This morning two articles regarding women’s health appeared in the Richmond Times-Dispatch and Fredricksburg.com.
The article “Study shows free birth control leads to fewer abortions“, from the Associated Press, details how free contraceptives resulted in lower rates of abortions and teen births.
Free birth control led to dramatically lower rates of abortions and teen births, a large study concludes. The findings were eagerly anticipated and come as a bitterly contested Obama administration policy is poised to offer similar coverage.
The project tracked more than 9,000 women in St. Louis, many of them poor or uninsured. They were given their choice of a range of contraceptive methods at no cost — from birth control pills to goof-proof options like the IUD or a matchstick-sized implant.
When price wasn’t an issue, women flocked to the most effective contraceptives — the implanted options, which typically cost hundreds of dollars up-front to insert. These women experienced far fewer unintended pregnancies as a result, reported Dr. Jeffrey Peipert of Washington University in St. Louis in a study published Thursday.
The effect on teen pregnancy was striking: There were 6.3 births per 1,000 teenagers in the study. Compare that to a national rate of 34 births per 1,000 teens in 2010…Read the entire article at the Richmond Times-Dispatch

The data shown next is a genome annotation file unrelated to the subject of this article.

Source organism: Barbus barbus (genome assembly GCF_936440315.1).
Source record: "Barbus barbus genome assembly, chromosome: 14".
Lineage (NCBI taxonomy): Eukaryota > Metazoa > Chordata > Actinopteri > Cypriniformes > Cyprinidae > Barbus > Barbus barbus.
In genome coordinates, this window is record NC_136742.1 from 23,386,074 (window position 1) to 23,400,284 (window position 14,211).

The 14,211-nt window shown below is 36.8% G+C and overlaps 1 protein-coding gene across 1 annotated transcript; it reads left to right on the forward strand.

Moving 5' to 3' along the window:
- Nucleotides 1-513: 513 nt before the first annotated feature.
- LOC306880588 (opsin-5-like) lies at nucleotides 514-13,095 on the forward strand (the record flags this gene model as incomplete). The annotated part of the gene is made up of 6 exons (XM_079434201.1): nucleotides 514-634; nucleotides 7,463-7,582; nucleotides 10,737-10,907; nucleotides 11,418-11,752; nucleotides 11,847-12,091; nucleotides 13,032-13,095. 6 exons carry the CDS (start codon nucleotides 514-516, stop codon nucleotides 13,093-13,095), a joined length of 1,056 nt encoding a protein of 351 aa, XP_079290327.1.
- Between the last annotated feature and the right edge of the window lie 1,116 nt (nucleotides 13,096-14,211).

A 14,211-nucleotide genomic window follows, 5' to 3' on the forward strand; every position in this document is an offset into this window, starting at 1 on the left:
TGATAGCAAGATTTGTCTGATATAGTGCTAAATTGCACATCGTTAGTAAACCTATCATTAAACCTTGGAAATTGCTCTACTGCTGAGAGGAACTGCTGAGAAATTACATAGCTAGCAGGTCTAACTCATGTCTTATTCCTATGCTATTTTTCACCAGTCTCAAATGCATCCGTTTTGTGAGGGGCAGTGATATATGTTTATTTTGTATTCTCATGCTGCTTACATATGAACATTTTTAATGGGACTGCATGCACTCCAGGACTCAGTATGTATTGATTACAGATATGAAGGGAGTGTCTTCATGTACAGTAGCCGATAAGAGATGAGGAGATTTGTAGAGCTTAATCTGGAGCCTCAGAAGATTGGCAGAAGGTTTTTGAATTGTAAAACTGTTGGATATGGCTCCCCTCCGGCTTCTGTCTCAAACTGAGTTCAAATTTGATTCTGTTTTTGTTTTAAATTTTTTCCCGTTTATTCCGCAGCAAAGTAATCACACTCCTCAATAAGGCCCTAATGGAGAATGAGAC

The second article, “Marshall introduces bills to restrict birth control mandate” by Chelyen Davis, details how Delegate Bob Marshall (R – Prince William) filed two bills in the 2013 Virginia General Assembly which are meant to counter the federal Department of Health and Human Services mandate for access to contraception.
Virginia employers would not be required to cover birth control in the health insurance policies offered to workers under new proposals from Del. Bob Marshall.
Two bills filed Wednesday for the 2013 General Assembly session by Marshall, R-Prince William, say that any health insurance company that offers plans covering “contraception methods, sterilization procedures, or abortifacient drugs or devices” must also offer a plan that does not cover those items.
The bills also specify that no employer that provides health care coverage is required to include such coverage and employers who do want their employees’ health plans to include such coverage must specifically request it.
Marshall, ardently pro-life, has long been known for his efforts to legislate against abortion. In the 2012 legislative session he was the sponsor of the controversial “personhood” bill, which said “unborn children at every stage of development enjoy all the rights, privileges, and immunities available to other persons”— essentially declaring that life begins at conception, a legal position that opponents feared would outlaw contraception. That bill narrowly failed to pass…Read the entire article at Fredricksburg.com